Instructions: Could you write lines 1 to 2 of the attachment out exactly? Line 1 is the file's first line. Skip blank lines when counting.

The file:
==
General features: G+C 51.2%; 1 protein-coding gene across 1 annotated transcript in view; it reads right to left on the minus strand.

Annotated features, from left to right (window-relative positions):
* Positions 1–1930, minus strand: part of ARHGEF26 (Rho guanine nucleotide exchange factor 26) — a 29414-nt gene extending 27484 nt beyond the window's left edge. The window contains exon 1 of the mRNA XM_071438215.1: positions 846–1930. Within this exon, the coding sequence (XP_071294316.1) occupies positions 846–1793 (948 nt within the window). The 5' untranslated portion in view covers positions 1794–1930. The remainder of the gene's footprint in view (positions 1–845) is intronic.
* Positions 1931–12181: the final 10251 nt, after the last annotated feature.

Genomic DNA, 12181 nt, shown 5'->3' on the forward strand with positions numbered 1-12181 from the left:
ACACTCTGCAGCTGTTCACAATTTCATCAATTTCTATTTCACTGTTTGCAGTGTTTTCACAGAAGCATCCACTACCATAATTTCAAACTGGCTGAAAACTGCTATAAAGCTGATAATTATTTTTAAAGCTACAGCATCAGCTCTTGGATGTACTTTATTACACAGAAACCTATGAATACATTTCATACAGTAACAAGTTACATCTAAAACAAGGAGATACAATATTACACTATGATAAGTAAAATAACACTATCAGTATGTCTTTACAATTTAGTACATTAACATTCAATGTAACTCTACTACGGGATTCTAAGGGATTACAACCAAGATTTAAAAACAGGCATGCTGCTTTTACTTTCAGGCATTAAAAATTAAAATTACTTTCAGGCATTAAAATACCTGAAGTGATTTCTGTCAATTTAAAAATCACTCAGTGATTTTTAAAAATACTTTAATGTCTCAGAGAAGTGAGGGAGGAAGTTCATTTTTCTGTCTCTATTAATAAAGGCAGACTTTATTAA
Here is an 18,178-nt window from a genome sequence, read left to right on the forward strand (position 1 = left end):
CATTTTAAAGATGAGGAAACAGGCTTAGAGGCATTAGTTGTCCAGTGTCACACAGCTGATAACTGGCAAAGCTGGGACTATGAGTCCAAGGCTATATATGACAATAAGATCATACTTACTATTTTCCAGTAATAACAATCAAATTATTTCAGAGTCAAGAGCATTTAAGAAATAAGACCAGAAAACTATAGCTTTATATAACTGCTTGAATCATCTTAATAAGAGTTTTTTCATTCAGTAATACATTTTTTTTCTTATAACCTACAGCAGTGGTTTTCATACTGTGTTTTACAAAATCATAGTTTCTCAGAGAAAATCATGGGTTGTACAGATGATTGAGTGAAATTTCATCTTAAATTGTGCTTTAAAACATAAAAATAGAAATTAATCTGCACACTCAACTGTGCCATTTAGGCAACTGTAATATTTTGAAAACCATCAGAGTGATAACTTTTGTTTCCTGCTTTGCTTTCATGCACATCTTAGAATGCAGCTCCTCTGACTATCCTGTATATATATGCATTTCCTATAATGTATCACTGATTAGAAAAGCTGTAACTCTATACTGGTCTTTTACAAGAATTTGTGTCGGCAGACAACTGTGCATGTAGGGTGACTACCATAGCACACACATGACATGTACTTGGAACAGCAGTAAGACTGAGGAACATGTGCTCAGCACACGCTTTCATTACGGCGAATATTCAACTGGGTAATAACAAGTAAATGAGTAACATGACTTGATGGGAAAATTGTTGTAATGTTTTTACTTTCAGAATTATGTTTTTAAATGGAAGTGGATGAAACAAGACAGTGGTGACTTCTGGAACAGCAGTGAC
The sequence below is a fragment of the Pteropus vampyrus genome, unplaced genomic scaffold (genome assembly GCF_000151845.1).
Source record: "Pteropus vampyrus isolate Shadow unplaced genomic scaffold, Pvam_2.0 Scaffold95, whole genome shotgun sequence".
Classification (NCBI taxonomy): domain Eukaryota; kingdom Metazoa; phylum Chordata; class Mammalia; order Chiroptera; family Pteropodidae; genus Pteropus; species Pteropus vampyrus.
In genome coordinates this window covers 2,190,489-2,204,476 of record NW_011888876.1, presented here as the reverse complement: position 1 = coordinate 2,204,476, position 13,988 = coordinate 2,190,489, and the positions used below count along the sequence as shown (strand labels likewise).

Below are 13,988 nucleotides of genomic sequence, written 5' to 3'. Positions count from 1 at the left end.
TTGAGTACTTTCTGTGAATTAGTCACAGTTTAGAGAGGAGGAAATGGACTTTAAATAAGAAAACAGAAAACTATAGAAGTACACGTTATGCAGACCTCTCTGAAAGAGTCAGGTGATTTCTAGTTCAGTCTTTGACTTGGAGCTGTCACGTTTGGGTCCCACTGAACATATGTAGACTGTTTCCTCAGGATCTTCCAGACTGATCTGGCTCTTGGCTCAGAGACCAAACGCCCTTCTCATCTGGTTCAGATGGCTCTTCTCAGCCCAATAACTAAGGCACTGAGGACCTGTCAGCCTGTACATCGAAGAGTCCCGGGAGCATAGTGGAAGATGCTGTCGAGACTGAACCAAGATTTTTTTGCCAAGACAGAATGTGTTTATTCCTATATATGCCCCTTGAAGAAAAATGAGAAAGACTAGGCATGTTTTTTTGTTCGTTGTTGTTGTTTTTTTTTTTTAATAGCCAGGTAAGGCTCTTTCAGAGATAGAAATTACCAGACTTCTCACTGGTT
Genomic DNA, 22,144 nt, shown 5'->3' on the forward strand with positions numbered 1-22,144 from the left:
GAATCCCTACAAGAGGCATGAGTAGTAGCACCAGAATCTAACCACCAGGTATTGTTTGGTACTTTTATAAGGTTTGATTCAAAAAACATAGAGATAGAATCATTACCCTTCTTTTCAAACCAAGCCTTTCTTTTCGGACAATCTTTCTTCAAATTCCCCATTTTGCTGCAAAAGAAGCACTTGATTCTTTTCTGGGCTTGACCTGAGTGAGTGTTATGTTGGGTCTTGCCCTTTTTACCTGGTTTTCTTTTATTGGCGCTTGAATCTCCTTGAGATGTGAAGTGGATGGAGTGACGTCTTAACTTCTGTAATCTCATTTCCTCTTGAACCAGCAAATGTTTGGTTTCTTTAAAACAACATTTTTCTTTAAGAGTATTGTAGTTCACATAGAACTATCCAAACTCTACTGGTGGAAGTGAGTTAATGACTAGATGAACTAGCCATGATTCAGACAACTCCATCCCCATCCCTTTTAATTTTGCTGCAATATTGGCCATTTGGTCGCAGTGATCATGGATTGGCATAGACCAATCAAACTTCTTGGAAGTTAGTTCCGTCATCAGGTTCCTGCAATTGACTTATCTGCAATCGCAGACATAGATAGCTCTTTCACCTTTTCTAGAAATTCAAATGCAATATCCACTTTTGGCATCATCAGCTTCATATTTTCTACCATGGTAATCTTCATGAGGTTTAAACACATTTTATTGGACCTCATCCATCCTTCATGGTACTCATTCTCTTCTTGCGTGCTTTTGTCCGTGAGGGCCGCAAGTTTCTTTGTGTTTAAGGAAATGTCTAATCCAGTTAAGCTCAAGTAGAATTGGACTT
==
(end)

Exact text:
General features: G+C 51.2%; 1 protein-coding gene across 1 annotated transcript in view; it reads right to left on the minus strand.

Annotated features, from left to right (window-relative positions):